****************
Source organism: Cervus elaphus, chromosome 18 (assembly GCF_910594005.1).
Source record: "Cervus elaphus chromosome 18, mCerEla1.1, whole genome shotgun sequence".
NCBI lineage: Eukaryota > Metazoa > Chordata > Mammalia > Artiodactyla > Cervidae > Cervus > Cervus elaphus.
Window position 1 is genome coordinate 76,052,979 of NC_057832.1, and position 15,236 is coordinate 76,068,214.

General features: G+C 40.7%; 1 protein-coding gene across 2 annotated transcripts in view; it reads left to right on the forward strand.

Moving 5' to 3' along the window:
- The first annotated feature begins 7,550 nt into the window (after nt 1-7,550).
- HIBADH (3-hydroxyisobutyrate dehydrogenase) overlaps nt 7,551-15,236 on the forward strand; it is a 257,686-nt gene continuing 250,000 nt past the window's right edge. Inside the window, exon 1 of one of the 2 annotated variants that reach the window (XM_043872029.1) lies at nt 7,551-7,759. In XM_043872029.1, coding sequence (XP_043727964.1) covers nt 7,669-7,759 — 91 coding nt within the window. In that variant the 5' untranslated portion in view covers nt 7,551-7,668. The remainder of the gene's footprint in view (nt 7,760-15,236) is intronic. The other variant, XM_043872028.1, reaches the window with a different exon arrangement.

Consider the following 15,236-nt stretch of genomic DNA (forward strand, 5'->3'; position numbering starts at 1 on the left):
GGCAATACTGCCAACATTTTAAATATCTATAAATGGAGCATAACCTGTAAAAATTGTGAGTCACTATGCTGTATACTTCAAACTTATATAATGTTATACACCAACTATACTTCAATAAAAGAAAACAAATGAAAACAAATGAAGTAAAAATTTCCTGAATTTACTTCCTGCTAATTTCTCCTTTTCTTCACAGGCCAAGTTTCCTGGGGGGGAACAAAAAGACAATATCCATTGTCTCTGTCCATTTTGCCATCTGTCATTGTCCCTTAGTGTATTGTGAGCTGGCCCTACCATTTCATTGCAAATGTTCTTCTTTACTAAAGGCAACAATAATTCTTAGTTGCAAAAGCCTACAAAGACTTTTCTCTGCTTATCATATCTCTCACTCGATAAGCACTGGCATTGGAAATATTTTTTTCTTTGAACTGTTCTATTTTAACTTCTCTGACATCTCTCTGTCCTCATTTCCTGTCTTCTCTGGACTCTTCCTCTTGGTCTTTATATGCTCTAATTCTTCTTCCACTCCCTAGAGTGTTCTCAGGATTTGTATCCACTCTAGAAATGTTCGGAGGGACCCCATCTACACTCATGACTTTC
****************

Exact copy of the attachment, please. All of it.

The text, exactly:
Source organism: Cervus elaphus, chromosome 18 (assembly GCF_910594005.1).
Source record: "Cervus elaphus chromosome 18, mCerEla1.1, whole genome shotgun sequence".
NCBI lineage: Eukaryota > Metazoa > Chordata > Mammalia > Artiodactyla > Cervidae > Cervus > Cervus elaphus.
Window position 1 is genome coordinate 76,052,979 of NC_057832.1, and position 15,236 is coordinate 76,068,214.

General features: G+C 40.7%; 1 protein-coding gene across 2 annotated transcripts in view; it reads left to right on the forward strand.

Moving 5' to 3' along the window:
- The first annotated feature begins 7,550 nt into the window (after nt 1-7,550).
- HIBADH (3-hydroxyisobutyrate dehydrogenase) overlaps nt 7,551-15,236 on the forward strand; it is a 257,686-nt gene continuing 250,000 nt past the window's right edge. Inside the window, exon 1 of one of the 2 annotated variants that reach the window (XM_043872029.1) lies at nt 7,551-7,759. In XM_043872029.1, coding sequence (XP_043727964.1) covers nt 7,669-7,759 — 91 coding nt within the window. In that variant the 5' untranslated portion in view covers nt 7,551-7,668. The remainder of the gene's footprint in view (nt 7,760-15,236) is intronic. The other variant, XM_043872028.1, reaches the window with a different exon arrangement.

Consider the following 15,236-nt stretch of genomic DNA (forward strand, 5'->3'; position numbering starts at 1 on the left):
GGCAATACTGCCAACATTTTAAATATCTATAAATGGAGCATAACCTGTAAAAATTGTGAGTCACTATGCTGTATACTTCAAACTTATATAATGTTATACACCAACTATACTTCAATAAAAGAAAACAAATGAAAACAAATGAAGTAAAAATTTCCTGAATTTACTTCCTGCTAATTTCTCCTTTTCTTCACAGGCCAAGTTTCCTGGGGGGGAACAAAAAGACAATATCCATTGTCTCTGTCCATTTTGCCATCTGTCATTGTCCCTTAGTGTATTGTGAGCTGGCCCTACCATTTCATTGCAAATGTTCTTCTTTACTAAAGGCAACAATAATTCTTAGTTGCAAAAGCCTACAAAGACTTTTCTCTGCTTATCATATCTCTCACTCGATAAGCACTGGCATTGGAAATATTTTTTTCTTTGAACTGTTCTATTTTAACTTCTCTGACATCTCTCTGTCCTCATTTCCTGTCTTCTCTGGACTCTTCCTCTTGGTCTTTATATGCTCTAATTCTTCTTCCACTCCCTAGAGTGTTCTCAGGATTTGTATCCACTCTAGAAATGTTCGGAGGGACCCCATCTACACTCATGACTTTC